BEST MOMENT: A ton in each innings on First XI debut against Cardiff MCCU in May. Even before he repeated the trick in the second dig, he had become only the seventh player to make a hundred on first-class debut for Hampshire.

Will Rhodes

AGE: 19
COUNTY: Yorkshire
ROLE: Left-hand bat; right-arm medium-fast

WHAT HE'S ABOUT: "An outstanding allrounder", says England assistant coach Paul Farbrace, but Rhodes hasn't had the easiest journey so far. He was selected, then deselected, from the ECB's Elite Development Programme, with the consensus that he was going to fall short. Yorkshire gave him two months off to indulge his other love, football, and he returned, more motivated than ever, impressing the EDP coaches and going on to captain the under 19s at the recent World Cup. A strapping seam bowler, he also has great pedigree with the bat, scoring a century for the under 19s against Pakistan last summer.
BEST MOMENT: A mainstay in Yorkshire's YB40 side in 2013, Rhodes was rewarded in December with a junior professional contract at Headingley.

Saif Zaib

AGE: 16
COUNTY: Northants
ROLE: Left-hand batsman, left-arm orthodox spin
WHAT HE'S ABOUT: A cultured left-handed strokemaker with a penchant for flair, the word around Wantage Road is that they have a gem on their hands. Senior players and coaches are wowed by his ability to hit both sides of the wicket, off either foot. With academy coach Phil Rowe, he's working on setting up plans to influence matches, depending on surface or situation, while maintaining his undoubted charisma. While he bowls a bit of left-arm orthodox, it is his batting that has people in a daze. "In terms of skill, he's as good as I've seen at that age," says Rowe.
BEST MOMENT: In his debut innings for the Northants First XI against Durham MCCU this year, Zaib couldn't help himself and was caught on the boundary for 19. But in the second, he invested in his innings, batting low-risk for 75 balls to register his maiden first-class half-century.

This is an extract from All Out Cricket magazine's "Best 35 Teens" article. To get a taste of the current issue featuring Jon Hotten's brilliant interview with Alastair Cook, click here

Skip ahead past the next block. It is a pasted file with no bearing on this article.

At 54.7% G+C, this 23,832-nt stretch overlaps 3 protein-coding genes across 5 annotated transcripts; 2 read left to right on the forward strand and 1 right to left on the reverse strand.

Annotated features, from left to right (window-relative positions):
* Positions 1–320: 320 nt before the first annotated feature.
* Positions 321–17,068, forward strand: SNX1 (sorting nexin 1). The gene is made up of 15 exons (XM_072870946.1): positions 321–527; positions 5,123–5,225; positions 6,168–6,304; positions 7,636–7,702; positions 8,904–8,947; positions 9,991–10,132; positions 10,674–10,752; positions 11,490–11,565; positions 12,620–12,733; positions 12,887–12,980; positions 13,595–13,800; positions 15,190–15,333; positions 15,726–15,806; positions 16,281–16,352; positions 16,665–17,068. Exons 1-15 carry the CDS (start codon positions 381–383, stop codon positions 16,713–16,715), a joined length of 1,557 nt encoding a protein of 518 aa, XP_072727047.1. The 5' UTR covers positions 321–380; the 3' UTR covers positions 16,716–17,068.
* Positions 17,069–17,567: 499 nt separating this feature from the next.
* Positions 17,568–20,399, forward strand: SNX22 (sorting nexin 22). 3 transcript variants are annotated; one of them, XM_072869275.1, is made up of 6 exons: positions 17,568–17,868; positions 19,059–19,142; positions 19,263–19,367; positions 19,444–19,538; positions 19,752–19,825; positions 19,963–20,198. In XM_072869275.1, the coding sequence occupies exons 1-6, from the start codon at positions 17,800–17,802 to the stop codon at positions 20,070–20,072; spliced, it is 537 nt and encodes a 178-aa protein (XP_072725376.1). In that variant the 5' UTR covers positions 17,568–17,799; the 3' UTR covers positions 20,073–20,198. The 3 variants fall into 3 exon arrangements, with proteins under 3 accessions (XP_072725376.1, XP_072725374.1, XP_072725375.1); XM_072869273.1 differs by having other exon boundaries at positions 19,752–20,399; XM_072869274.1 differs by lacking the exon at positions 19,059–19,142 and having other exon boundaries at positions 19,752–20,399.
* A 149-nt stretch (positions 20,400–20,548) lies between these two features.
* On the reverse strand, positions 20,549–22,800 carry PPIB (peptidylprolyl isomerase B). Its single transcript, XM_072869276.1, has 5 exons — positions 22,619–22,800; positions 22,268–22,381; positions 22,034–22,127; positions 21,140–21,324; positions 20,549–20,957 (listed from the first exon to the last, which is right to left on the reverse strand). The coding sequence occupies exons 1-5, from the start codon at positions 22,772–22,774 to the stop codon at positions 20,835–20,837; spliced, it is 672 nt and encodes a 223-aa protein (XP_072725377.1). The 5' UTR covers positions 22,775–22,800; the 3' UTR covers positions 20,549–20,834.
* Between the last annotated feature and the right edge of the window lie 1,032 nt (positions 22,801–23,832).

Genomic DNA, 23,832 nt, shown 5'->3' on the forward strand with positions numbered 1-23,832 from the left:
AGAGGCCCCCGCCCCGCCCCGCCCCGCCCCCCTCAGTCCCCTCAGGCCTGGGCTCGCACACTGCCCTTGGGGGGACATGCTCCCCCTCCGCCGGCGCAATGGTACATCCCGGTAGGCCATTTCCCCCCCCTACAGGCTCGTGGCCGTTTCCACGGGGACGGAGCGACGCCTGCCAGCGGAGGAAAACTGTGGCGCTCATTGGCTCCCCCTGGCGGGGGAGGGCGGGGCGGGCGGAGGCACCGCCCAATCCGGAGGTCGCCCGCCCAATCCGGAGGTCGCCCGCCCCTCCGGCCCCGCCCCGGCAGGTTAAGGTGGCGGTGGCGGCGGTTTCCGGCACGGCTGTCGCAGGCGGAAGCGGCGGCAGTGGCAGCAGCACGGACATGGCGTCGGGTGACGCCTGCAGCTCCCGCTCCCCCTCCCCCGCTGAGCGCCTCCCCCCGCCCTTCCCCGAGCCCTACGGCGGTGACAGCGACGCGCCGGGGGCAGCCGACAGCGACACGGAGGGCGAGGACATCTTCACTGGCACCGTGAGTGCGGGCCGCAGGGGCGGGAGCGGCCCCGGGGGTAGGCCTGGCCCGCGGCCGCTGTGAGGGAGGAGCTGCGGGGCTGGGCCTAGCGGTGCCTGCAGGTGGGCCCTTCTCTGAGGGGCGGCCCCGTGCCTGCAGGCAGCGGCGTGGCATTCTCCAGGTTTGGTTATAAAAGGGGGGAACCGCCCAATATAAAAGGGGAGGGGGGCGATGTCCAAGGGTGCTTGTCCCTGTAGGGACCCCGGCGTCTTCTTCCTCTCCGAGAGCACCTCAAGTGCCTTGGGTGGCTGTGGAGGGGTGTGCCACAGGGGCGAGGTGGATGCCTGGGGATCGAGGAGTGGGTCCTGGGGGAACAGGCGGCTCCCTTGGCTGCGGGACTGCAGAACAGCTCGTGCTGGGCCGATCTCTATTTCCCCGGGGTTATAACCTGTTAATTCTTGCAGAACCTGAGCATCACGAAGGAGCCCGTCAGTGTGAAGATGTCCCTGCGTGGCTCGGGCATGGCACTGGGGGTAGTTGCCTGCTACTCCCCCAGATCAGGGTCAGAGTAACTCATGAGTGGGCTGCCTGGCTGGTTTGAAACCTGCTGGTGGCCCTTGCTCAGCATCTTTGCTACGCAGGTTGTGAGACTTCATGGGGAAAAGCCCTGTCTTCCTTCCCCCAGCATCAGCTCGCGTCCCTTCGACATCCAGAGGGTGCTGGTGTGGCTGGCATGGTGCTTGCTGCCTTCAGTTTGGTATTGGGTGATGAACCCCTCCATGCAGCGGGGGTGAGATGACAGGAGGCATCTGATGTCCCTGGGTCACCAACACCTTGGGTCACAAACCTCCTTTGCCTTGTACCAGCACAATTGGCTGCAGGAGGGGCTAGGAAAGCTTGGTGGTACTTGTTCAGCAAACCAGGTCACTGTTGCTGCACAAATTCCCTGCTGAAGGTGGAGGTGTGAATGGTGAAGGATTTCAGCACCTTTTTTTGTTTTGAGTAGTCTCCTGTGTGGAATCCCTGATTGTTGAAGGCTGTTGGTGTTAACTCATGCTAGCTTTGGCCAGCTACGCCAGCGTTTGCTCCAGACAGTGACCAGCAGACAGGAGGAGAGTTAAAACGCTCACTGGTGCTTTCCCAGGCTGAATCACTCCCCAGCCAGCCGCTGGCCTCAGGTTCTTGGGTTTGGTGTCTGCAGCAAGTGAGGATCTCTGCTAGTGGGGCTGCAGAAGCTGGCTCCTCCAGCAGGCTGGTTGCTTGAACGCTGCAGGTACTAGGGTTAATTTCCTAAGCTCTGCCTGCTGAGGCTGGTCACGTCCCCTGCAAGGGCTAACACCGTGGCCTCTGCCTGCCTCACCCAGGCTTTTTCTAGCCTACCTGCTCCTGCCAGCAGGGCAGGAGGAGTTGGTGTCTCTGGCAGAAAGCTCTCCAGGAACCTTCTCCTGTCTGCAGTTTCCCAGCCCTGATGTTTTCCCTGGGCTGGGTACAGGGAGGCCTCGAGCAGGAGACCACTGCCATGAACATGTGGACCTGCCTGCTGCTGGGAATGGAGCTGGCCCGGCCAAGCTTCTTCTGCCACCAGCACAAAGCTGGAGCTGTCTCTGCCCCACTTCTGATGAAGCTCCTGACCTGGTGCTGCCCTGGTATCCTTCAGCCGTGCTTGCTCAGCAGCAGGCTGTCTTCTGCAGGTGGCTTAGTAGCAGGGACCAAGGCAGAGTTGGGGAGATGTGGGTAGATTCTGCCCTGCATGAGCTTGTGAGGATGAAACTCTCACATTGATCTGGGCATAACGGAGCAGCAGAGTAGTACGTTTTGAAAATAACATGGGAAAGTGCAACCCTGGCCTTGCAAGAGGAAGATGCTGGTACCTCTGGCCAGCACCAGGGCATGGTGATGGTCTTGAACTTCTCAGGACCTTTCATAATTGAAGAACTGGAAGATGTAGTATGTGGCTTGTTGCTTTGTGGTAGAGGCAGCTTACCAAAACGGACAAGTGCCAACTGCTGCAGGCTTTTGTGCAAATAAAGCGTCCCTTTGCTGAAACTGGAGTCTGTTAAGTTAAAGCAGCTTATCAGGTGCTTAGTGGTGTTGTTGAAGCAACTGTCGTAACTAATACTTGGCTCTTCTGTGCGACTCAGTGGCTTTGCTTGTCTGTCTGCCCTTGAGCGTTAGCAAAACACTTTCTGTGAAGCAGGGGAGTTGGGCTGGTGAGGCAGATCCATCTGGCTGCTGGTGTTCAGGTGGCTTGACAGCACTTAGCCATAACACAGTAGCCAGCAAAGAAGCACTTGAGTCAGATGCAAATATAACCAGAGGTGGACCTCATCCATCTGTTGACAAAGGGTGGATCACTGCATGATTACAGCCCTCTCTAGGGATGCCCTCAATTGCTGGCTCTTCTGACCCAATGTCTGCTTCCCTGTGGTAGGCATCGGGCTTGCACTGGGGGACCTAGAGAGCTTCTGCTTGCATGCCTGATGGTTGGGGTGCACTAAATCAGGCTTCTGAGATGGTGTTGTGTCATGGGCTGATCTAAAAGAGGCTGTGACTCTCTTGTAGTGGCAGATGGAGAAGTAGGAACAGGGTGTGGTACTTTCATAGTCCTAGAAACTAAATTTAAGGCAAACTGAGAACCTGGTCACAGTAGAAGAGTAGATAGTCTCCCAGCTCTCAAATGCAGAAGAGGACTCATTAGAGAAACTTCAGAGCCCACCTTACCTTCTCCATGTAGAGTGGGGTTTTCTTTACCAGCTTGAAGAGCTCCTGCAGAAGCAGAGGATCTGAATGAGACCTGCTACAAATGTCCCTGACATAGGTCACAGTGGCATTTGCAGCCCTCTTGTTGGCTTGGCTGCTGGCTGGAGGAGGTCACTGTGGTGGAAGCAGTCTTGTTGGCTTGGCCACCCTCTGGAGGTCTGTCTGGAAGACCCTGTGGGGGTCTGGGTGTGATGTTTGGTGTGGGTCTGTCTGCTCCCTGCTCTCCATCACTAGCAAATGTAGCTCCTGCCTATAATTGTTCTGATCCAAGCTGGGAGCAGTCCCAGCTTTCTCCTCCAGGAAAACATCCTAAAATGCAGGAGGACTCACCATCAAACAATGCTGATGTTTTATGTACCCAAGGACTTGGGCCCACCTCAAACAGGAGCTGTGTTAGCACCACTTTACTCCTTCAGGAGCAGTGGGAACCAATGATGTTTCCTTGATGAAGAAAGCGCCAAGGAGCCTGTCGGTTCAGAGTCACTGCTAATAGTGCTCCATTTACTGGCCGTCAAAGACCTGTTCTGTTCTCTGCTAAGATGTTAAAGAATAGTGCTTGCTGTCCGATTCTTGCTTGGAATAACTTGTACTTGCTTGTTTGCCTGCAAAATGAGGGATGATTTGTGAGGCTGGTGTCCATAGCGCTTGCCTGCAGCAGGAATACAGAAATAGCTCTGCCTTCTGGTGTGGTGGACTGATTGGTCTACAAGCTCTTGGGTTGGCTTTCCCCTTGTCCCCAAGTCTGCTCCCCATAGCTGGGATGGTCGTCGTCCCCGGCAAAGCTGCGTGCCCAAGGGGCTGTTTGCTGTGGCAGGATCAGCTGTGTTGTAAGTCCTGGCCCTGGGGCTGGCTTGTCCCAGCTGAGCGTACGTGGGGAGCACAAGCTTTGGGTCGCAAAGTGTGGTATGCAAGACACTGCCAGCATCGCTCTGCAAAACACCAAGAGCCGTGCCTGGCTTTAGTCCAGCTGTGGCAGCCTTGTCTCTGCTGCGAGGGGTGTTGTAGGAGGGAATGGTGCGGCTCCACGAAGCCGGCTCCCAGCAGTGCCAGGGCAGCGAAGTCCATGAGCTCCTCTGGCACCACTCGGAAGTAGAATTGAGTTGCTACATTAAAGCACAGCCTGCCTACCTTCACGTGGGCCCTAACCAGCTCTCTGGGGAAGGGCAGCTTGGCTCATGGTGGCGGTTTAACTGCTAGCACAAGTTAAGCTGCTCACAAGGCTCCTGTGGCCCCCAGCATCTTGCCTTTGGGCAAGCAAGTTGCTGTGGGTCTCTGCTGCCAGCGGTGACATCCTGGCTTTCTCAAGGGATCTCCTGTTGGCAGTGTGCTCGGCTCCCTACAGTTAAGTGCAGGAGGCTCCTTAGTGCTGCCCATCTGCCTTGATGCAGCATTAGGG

Comments have now been closed for this article

  • Mohammed on June 12, 2014, 12:43 GMT

    I saw a young(aged 13-14) left arm leg spinner playing in a league match in Worcestershire recently and he seemed to have it all. Sharp leg breaks and accurate googlies. Watch out for him in to next 3-4 years

  • Roshan on June 11, 2014, 18:23 GMT

    Probably agree with ygkd. Cricketers can go on to their mid to late 30s, so there is no rush to promote a young player like there is in tennis, and to a lesser extent football. Cricket is a game which needs a lot more than just physical prowess - you need to have a good cricketing brain which comes with experience. However it's always good to see young exciting prospects in sport - there are many in football and athletics in the UK too. It's also good to see that Saif Zaib has been noted for his flair - a rare quality in a British sportsman. Also good to see Asians doing well, but I'm not sure about Sam Hain. I would love to see him play for England, but if I were an Aussie I would be a little bitter about a player going to play for the enemy like Sam Robson has done.

  • Dummy4 on June 11, 2014, 17:23 GMT

    Kohler-Cadmore's ton wasn't first-class.

  • Matt on June 11, 2014, 13:05 GMT

    The problem with an under 21's is that most of the real talented 21 and unders are already in the first class system. Some of them even part of a national set up.

  • Philip on June 11, 2014, 7:28 GMT

    Good luck to them all. But why does cricket have such an obsession with the U19 level? Wouldn't it be prudent to run U21s as the main youth show? It should be remembered that this no easily measured sport such as athletics where reaching the finishing line first or throwing something a greater distance is the proof of the pudding, or one matching two individuals under the same conditions such as tennis. Cricket is a team sport and just as some who stand out at U19 level will go on some, probably the majority, will not. There are many dynamics at play here within the team structure and even the off-field structure, as well as an individual's own personal rate of progression which is never going to trend along a straight line. Lots can happen and frequently it does. Without crystal ball predictions it's a hit-and-miss exercise. Two extra years would make a very big difference. They pick the talent so young in England and Australia you'd think they hang out in midwifery wards.

  • No featured comments at the moment.